By Camilla Carlesi
On the 70th anniversary of the Declaration of Human Rights, adopted on 10 December 1948, the UN Human Rights Office, together with the Cartoon Movement, opened a cartoon contest which selected 30 images out of the more than 500 submissions which best portrayed each of the 30 articles written in the declaration.
Illustrated below are some of this year’s winners of the contest who were published on the Cartoon Movement website:
Art 7. All are equal before the law and are entitled without any discrimination to equal protection of the law. All are entitled to equal protection against any discrimination in violation of this Declaration and against any incitement to such discrimination.
Art. 9. No one shall be subjected to arbitrary arrest, detention or exile.
Art. 18. Everyone has the right to freedom of thought, conscience and religion; this right includes freedom to change his religion or belief, and freedom, either alone or in community with others and in public or private, to manifest his religion or belief in teaching, practice, worship and observance.
Art. 30. Nothing in this Declaration may be interpreted as implying for any State, group or person any right to engage in any activity or to perform any act aimed at the destruction of any of the rights and freedoms set forth herein.
(go to: https://www.standup4humanrights.org/layout/files/Posters/30_cartoons_UDHR.pdf to see the full album)
These pictures convey a message in a much more effective way than words. Through art, human rights are rediscovered in an understandable format. These cartoons in particular work to motivate its viewers to reflect on their attitude towards the Universal Declaration of Human Rights, and on their general condition. Art has the power to provoke in them the need to change their ethical values. The UNESCO Chair of Bioethics and Human Rights fosters the use of art as a vehicle to promote human dignity and human rights. Moreover, it encourages the use of all arts such as music, architecture, literature, performing arts and dramas in addition to visual art and cartoons to advocate for these moral beliefs.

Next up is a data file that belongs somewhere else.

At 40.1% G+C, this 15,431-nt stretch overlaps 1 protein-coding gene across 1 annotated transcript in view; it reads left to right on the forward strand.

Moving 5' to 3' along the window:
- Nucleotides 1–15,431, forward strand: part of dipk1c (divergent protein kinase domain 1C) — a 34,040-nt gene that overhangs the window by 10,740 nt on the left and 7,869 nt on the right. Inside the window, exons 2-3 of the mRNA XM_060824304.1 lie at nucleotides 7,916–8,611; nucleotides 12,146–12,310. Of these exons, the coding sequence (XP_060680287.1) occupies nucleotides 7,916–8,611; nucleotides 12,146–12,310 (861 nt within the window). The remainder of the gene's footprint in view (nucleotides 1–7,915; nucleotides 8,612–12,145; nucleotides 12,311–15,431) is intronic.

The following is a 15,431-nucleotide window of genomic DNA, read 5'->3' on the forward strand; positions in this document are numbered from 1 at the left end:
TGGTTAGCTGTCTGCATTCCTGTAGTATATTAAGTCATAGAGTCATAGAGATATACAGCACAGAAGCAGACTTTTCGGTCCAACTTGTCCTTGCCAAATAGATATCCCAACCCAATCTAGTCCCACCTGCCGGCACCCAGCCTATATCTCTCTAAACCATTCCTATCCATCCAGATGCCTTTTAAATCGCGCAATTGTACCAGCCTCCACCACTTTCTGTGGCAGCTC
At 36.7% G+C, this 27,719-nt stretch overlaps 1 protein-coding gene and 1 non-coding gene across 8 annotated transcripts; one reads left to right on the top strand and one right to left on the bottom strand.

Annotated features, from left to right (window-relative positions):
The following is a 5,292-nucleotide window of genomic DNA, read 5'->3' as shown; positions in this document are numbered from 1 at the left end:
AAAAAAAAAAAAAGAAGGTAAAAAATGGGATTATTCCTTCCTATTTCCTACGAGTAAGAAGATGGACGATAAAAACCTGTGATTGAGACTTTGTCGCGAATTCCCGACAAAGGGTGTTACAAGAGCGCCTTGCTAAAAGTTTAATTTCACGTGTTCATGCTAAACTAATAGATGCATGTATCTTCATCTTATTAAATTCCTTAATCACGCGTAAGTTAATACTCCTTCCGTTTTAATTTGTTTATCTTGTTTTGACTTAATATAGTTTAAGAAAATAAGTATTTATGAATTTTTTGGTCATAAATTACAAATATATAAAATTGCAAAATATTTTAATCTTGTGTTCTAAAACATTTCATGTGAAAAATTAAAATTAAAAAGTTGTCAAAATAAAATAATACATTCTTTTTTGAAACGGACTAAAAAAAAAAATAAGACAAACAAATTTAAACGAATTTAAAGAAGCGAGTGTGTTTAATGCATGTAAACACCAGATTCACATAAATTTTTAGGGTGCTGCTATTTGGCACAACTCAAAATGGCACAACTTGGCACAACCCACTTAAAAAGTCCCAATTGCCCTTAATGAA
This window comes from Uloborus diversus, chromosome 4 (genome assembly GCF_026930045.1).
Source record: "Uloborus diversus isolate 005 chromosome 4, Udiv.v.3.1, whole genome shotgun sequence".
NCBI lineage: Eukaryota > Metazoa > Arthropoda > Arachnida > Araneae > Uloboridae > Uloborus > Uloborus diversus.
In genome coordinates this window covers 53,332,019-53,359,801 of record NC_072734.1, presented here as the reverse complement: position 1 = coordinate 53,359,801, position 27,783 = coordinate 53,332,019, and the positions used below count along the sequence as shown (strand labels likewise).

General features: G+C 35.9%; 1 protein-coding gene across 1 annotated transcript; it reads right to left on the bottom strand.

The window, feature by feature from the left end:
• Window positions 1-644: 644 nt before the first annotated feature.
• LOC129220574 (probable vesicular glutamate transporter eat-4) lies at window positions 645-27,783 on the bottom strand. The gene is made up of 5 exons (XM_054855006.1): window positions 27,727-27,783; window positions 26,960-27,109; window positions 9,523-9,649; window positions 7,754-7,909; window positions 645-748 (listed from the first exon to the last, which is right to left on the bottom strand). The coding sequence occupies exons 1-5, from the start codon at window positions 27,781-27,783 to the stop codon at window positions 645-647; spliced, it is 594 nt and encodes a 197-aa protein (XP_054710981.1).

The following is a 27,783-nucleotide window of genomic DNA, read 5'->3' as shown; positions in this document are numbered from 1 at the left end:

The 30 pictures created to give life to the articles of the Declaration of Human Rights demonstrate how the Document was just as important 70 years ago as it is today. However, as the Cartoon Movement states, “around the world, we see that human rights are increasingly under pressures and space for civil society, journalists and cartoonists is shrinking.” Therefore, it is our duty to support the spread of these cartoons as a vehicle of sensitization to keep Human Rights alive in order to achieve equality, freedom and peace.